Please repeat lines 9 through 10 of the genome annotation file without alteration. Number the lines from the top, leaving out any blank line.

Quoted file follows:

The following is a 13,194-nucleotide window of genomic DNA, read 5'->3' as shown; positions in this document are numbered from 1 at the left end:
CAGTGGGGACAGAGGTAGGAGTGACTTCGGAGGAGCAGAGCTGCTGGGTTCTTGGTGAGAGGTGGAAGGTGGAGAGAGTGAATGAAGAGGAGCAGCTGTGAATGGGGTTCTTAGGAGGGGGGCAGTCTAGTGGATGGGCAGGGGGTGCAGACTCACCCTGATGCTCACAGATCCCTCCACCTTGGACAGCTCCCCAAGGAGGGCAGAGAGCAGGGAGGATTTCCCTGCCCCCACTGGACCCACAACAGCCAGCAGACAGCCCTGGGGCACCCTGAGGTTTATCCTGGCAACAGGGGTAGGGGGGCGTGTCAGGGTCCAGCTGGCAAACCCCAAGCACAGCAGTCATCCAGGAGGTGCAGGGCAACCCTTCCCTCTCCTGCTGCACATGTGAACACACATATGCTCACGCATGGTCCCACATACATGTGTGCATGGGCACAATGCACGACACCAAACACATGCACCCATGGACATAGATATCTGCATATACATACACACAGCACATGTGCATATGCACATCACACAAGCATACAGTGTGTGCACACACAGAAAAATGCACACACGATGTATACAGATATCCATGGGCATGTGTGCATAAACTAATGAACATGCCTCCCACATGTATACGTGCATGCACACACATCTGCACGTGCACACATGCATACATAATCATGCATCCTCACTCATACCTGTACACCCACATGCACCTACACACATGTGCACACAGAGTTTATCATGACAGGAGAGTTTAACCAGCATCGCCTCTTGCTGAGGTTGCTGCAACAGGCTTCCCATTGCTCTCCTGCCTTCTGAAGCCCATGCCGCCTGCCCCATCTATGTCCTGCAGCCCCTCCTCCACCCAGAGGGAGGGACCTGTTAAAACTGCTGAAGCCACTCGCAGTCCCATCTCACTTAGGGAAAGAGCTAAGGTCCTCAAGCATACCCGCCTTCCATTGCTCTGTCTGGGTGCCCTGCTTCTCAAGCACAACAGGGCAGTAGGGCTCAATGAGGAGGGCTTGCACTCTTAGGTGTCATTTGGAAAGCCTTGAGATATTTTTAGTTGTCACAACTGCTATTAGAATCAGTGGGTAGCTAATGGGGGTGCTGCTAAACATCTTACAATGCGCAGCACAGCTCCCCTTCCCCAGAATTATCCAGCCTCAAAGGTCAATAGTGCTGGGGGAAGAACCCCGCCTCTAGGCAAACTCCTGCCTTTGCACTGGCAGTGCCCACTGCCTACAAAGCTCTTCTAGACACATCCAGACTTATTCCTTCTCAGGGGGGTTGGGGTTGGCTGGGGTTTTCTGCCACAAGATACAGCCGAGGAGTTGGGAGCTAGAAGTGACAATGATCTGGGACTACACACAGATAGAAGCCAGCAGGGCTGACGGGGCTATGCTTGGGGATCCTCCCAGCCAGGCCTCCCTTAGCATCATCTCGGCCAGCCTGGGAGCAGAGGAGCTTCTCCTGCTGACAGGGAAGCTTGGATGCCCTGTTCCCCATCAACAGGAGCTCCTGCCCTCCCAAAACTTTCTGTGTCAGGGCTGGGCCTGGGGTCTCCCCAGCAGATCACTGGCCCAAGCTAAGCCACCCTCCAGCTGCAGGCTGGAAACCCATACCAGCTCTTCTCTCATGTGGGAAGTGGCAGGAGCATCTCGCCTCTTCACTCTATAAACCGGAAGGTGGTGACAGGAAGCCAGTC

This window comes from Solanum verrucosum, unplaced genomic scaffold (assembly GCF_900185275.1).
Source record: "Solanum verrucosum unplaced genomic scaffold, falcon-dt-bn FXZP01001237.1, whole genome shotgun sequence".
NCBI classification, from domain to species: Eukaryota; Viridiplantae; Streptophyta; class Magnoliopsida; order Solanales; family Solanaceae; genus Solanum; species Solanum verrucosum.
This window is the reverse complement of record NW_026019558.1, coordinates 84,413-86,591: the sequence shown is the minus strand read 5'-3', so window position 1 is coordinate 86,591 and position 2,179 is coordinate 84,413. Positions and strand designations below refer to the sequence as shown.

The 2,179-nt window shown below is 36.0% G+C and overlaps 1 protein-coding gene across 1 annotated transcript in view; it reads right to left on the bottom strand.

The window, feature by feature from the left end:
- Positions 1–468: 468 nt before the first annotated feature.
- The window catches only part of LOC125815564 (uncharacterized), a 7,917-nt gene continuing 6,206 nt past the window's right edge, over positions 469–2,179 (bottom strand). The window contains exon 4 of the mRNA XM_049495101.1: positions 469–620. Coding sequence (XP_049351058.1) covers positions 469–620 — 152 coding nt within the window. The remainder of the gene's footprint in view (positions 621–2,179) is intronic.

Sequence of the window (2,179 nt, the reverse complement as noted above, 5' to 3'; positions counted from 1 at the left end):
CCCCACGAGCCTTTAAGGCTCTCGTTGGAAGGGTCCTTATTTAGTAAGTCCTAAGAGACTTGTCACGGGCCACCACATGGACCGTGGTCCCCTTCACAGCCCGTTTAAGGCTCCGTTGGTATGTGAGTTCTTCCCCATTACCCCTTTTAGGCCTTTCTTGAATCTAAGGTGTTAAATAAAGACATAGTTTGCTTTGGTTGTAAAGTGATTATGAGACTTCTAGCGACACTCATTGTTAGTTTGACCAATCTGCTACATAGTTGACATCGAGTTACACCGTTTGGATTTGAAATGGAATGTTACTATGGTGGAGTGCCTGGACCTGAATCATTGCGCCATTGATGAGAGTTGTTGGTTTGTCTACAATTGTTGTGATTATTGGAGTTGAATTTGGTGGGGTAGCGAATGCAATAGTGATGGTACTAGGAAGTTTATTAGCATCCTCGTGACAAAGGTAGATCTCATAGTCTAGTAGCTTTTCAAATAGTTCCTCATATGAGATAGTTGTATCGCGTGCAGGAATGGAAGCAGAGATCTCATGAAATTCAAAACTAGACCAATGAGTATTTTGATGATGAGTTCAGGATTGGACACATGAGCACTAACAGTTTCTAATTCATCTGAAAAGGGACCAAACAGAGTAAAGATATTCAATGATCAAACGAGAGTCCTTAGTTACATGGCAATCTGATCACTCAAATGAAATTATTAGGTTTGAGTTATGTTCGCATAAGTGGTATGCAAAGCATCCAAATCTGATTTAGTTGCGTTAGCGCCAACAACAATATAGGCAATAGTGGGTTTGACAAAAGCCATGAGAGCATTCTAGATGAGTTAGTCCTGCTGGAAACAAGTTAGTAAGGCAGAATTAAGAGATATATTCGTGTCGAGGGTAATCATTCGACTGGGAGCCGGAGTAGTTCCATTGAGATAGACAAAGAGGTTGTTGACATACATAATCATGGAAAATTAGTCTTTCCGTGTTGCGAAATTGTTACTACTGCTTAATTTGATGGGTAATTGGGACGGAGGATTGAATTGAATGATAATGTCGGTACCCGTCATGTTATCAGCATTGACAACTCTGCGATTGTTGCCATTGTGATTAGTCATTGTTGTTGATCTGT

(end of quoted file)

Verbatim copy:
- Positions 1–468: 468 nt before the first annotated feature.
- The window catches only part of LOC125815564 (uncharacterized), a 7,917-nt gene continuing 6,206 nt past the window's right edge, over positions 469–2,179 (bottom strand). The window contains exon 4 of the mRNA XM_049495101.1: positions 469–620. Coding sequence (XP_049351058.1) covers positions 469–620 — 152 coding nt within the window. The remainder of the gene's footprint in view (positions 621–2,179) is intronic.